I don’t think he or the Governor give a damn about the hardships that these doomsday cuts will cause the riders of the CTA who will likely have doubled commute times or will need to find alternate transportation all together.
Tribune article below:
CTA cuts, fare hikes ‘will hurt everyone’
By Jeff Long
Tribune staff reporter
5:44 PM CDT, September 9, 2007
Chicago Transit Authority officials warned commuters Sunday that dozens of bus routes will be eliminated, fares will be increased and 600 employees will lose their jobs next week because the state has failed to boost funding.
The route cancellations will affect about 100,000 riders beginning Sept. 16, CTA President Ron Huberman said during a news conference at the agency’s Kedzie Garage. With talks about more CTA funding apparently stalled in Springfield, he said, the cuts and increases are necessary, or the authority will not be able to make its payroll in December, which could force a systemwide shutdown.
“These cuts and fare increases will hurt everyone,” Huberman said.
“I understand that they are angry,” he said of riders who will have to find alternate routes and means of transportation, and of CTA workers who will lose jobs. “This has been a frustrating few months.”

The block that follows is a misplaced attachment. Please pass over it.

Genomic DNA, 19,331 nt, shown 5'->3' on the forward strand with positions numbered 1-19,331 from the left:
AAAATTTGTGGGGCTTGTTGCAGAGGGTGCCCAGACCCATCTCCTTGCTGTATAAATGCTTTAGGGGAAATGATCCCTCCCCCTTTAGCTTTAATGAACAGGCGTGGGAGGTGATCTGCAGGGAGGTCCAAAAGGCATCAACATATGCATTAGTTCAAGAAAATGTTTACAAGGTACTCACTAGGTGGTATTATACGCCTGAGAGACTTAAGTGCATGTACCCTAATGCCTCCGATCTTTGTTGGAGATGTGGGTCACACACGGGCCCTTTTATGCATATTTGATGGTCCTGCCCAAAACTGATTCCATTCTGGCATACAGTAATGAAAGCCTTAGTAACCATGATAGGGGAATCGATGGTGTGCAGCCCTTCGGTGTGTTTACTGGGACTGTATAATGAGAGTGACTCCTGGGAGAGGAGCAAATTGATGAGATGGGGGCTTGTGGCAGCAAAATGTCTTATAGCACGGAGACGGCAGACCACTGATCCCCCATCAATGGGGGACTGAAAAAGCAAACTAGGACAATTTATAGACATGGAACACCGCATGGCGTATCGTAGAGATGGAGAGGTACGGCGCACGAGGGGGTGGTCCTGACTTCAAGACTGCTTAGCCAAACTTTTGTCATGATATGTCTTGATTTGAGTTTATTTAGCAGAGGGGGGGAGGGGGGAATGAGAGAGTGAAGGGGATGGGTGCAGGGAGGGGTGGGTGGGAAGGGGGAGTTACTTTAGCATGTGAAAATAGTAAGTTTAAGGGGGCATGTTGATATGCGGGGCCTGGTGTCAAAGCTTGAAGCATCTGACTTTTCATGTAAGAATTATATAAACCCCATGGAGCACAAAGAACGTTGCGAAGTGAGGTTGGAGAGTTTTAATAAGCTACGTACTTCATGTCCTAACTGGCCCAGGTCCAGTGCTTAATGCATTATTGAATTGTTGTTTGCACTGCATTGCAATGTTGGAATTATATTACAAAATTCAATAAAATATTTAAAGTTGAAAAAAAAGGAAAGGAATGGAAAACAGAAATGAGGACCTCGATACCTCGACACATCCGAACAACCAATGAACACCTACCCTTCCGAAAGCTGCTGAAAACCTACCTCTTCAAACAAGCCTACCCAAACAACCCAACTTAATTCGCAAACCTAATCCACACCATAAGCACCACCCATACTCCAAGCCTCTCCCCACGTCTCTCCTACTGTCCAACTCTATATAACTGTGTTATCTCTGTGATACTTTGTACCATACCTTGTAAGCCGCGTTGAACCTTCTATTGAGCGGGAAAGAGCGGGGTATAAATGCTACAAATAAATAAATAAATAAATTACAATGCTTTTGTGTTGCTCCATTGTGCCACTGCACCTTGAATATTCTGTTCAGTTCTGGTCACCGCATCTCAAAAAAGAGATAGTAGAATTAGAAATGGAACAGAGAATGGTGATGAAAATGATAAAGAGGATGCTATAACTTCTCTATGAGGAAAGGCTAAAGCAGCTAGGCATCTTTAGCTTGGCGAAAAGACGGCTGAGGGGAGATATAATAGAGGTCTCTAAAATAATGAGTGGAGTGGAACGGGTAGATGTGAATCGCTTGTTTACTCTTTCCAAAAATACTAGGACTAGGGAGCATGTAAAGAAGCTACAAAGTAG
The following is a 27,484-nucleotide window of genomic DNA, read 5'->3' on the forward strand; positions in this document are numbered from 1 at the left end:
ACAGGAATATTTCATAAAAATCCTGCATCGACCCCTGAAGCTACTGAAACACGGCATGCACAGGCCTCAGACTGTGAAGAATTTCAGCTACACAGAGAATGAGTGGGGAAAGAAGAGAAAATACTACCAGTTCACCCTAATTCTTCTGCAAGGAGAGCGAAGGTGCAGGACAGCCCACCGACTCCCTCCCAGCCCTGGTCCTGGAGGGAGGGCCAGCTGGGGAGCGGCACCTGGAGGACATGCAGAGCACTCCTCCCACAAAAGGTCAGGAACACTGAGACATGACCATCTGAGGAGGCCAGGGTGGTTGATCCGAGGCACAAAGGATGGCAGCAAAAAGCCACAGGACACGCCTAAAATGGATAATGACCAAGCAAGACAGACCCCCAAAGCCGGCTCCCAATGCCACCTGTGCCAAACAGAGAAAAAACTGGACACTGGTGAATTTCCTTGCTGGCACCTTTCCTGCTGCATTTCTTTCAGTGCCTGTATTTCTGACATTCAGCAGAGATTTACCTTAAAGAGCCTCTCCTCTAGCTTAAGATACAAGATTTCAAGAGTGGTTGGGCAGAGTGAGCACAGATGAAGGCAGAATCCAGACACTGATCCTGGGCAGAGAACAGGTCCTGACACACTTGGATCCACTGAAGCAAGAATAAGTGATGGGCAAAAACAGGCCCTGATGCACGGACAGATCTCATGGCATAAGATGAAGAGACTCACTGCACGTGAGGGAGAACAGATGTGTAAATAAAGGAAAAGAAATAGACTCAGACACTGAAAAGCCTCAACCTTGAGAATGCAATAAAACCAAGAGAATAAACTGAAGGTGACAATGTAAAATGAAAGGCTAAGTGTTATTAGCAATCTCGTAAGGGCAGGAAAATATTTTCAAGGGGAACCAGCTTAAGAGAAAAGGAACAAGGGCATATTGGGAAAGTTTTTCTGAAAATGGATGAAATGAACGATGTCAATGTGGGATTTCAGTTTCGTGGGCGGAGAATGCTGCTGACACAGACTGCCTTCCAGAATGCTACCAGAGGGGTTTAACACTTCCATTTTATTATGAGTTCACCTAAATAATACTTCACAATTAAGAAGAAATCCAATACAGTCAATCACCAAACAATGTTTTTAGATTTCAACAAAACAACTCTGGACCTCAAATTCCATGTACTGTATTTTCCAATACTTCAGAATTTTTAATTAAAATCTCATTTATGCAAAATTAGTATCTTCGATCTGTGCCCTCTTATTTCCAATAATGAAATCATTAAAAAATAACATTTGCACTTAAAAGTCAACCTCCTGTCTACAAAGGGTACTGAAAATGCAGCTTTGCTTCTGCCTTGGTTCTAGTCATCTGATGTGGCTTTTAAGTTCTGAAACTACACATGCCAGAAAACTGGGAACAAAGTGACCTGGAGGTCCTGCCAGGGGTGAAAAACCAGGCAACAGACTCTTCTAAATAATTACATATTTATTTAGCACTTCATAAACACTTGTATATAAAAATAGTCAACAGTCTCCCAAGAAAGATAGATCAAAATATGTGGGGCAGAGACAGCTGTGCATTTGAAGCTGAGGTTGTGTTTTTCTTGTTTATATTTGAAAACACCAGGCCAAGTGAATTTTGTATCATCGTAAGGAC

The proposal rejected Tuesday by state lawmakers called for a quarter-cent sales tax increase in Cook County and a half-cent boost in the collar counties to shore up transportation needs.
In response, the CTA reiterated Sunday that it will cut 39 bus routes in the city and suburbs and boost fares by 25 cents to $1, depending on the time and mode of travel. Fares for seniors, students and people with disabilities will not increase.
Those cuts will only stave off budget problems this year. Additional cuts will be needed to balance the books in 2008, officials say.
“That budget will have to contemplate additional service cuts and additional fare increases,” CTA Board Chairwoman Carole Brown said.
Even if lawmakers approve funding after Sept. 16, it will likely be a week before all canceled bus routes are running again, Huberman said. He noted it will take between $2 million and $3 million to get laid-off drivers back on the road because of costs such as recertification and drug testing.
The authority has already cut costs by $32 million, including the elimination of 75 administrative jobs, according to Huberman.
And this year’s capital budget—to replace and do major repairs on a fleet of buses with an average age of 16 years and 600,000 miles—has been cut by $56 million, Huberman said.
“Riders are mad,” Brown said. “They’re mad at the whole process.”